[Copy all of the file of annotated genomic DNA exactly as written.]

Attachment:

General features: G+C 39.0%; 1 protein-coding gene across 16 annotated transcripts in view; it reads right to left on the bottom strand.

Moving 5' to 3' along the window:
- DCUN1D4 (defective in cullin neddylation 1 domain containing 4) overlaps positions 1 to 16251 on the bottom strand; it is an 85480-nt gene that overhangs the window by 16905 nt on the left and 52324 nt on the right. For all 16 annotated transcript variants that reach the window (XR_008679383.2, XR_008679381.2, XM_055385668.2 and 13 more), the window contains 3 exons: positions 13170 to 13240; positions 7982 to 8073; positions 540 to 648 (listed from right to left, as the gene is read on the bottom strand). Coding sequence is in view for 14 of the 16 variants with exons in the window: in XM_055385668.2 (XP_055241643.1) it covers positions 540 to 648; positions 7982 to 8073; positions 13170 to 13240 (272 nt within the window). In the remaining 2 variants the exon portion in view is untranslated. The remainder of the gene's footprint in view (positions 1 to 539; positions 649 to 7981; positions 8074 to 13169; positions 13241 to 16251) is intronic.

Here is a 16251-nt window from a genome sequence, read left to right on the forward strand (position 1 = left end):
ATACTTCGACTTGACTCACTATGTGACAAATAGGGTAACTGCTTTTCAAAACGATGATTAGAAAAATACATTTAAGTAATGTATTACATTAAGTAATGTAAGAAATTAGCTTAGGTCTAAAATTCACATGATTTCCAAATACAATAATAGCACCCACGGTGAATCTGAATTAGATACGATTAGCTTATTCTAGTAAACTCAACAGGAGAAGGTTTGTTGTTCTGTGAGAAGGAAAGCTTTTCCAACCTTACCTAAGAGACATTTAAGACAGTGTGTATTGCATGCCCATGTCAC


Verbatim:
General features: G+C 39.0%; 1 protein-coding gene across 16 annotated transcripts in view; it reads right to left on the bottom strand.

Moving 5' to 3' along the window:
- DCUN1D4 (defective in cullin neddylation 1 domain containing 4) overlaps positions 1 to 16251 on the bottom strand; it is an 85480-nt gene that overhangs the window by 16905 nt on the left and 52324 nt on the right. For all 16 annotated transcript variants that reach the window (XR_008679383.2, XR_008679381.2, XM_055385668.2 and 13 more), the window contains 3 exons: positions 13170 to 13240; positions 7982 to 8073; positions 540 to 648 (listed from right to left, as the gene is read on the bottom strand). Coding sequence is in view for 14 of the 16 variants with exons in the window: in XM_055385668.2 (XP_055241643.1) it covers positions 540 to 648; positions 7982 to 8073; positions 13170 to 13240 (272 nt within the window). In the remaining 2 variants the exon portion in view is untranslated. The remainder of the gene's footprint in view (positions 1 to 539; positions 649 to 7981; positions 8074 to 13169; positions 13241 to 16251) is intronic.

Here is a 16251-nt window from a genome sequence, read left to right on the forward strand (position 1 = left end):
ATACTTCGACTTGACTCACTATGTGACAAATAGGGTAACTGCTTTTCAAAACGATGATTAGAAAAATACATTTAAGTAATGTATTACATTAAGTAATGTAAGAAATTAGCTTAGGTCTAAAATTCACATGATTTCCAAATACAATAATAGCACCCACGGTGAATCTGAATTAGATACGATTAGCTTATTCTAGTAAACTCAACAGGAGAAGGTTTGTTGTTCTGTGAGAAGGAAAGCTTTTCCAACCTTACCTAAGAGACATTTAAGACAGTGTGTATTGCATGCCCATGTCAC